A group of class-action law firms Thursday filed the largest-to-date lawsuit over Marriott International Inc.’s recent admission that millions of customers’ private data was accessed by hackers.
The complaint, filed in U.S. District Court in Greenbelt, includes 176 plaintiffs from all 50 states, Washington, D.C., Puerto Rico and the U.S. Virgin Islands, according to a news release.
The complaint is the latest lawsuit filed against the hotel chain over its announcement late last year that there was unauthorized access to reservation systems used by Starwood Hotels and Resorts Worldwide Inc., acquired by Marriott in 2016.
When the Bethesda hotel chain initially disclosed the breach in November, the company said that hackers compiled stolen data undetected for four years, including credit card and passport numbers, birthdates, phone numbers and hotel arrival and departure dates.
In a statement updating customers on the impact of the breach on Jan. 4, Marriott’s President and Chief Operating Officer Arne Sorenson said the company is trying to understand as much as possible about what happened.
“As we near the end of the cyber forensics and data analytics work, we will continue to work hard to address our customers’ concerns and meet the standard of excellence our customers deserve and expect from Marriott,” Sorenson said.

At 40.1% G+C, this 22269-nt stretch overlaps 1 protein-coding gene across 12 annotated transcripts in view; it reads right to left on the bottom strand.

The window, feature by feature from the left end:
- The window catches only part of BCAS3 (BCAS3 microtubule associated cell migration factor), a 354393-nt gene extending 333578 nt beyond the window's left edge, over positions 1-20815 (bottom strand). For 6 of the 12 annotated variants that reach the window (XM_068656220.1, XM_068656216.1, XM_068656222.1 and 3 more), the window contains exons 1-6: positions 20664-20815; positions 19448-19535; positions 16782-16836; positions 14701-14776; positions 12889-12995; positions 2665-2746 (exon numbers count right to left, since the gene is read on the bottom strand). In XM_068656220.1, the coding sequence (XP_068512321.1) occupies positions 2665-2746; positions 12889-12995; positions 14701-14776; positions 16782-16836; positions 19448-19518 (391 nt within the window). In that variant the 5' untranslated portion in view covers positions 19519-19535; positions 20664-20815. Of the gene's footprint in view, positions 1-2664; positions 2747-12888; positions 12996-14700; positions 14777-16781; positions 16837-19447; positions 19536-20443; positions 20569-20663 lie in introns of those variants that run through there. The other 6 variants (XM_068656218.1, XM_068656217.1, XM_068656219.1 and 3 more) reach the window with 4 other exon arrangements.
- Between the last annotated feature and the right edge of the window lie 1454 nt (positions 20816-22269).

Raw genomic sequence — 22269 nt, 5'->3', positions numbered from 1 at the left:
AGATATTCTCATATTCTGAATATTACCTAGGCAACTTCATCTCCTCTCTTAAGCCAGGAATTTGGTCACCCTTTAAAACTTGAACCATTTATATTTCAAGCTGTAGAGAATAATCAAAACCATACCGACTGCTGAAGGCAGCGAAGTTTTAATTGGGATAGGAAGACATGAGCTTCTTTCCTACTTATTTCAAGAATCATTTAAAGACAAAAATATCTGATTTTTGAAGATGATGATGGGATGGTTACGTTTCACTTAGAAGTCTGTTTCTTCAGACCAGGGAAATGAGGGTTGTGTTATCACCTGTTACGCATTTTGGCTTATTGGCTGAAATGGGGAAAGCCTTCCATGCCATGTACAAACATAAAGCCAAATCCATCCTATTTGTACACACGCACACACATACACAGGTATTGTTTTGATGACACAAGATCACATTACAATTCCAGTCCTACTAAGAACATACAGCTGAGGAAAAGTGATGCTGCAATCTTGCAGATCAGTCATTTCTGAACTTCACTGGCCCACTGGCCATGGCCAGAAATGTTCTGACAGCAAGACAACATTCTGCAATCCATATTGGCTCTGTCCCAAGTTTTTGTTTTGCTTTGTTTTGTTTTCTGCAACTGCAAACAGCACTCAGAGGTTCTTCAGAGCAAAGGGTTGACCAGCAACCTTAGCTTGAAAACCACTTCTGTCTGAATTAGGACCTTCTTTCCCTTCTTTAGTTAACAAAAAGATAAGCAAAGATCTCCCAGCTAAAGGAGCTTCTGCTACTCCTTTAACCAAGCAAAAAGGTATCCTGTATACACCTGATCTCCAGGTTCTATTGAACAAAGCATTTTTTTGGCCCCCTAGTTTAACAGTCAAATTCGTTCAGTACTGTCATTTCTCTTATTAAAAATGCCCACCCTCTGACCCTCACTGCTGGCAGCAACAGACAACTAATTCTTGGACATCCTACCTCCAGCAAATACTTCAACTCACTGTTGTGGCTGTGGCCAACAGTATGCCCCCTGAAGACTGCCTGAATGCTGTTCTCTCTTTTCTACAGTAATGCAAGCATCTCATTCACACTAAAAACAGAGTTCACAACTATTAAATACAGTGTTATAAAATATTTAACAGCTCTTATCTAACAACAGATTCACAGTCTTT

Attorneys from Baltimore-based Kramon & Graham PA represent the plaintiffs in the latest Maryland filing, along with D.C.-based Hausfeld LLP, Cohen Milstein Sellers & Toll PLLC, and Cohen & Gresser LLP, and Chicago-based DiCello Levitt & Casey LLC.
James P. Ulwick, of Kramon & Graham, said the new complaint is significant because “it ensures that the class proposed in the complaint is truly representative, and will fairly protect the rights of all Marriott customers, no matter where they reside.”
The plaintiffs allege Starwood and later Marriott failed to identify the data breach, which began in 2014, and did not notify those affected in a timely manner. Marriott said last week that it believes the overall number of guests involved is around 383 million.
“It is difficult to comprehend how Marriott did not discover a data breach of this size during the course of its due diligence efforts in conjunction with its 2016 Starwood acquisition,” Amy Keller, of DiCello Levitt, said in a statement. “Marriott has completely failed its customers, and it is disingenuous for the company to attempt to downplay the seriousness of this breach.”
Some plaintiffs in federal litigation around the country moved to have matters consolidated as multi-district litigation for pretrial proceedings. The federal panel overseeing MDLs will meet at the end of the month for a hearing on that motion.
Ulwick said he and his colleagues believe if the case becomes an MDL it will be consolidated in U.S. District Court in Greenbelt, where many of the cases have already been filed.
The case is Vickie Vetter et al. v. Marriott International Inc., 8:19-cv-00094.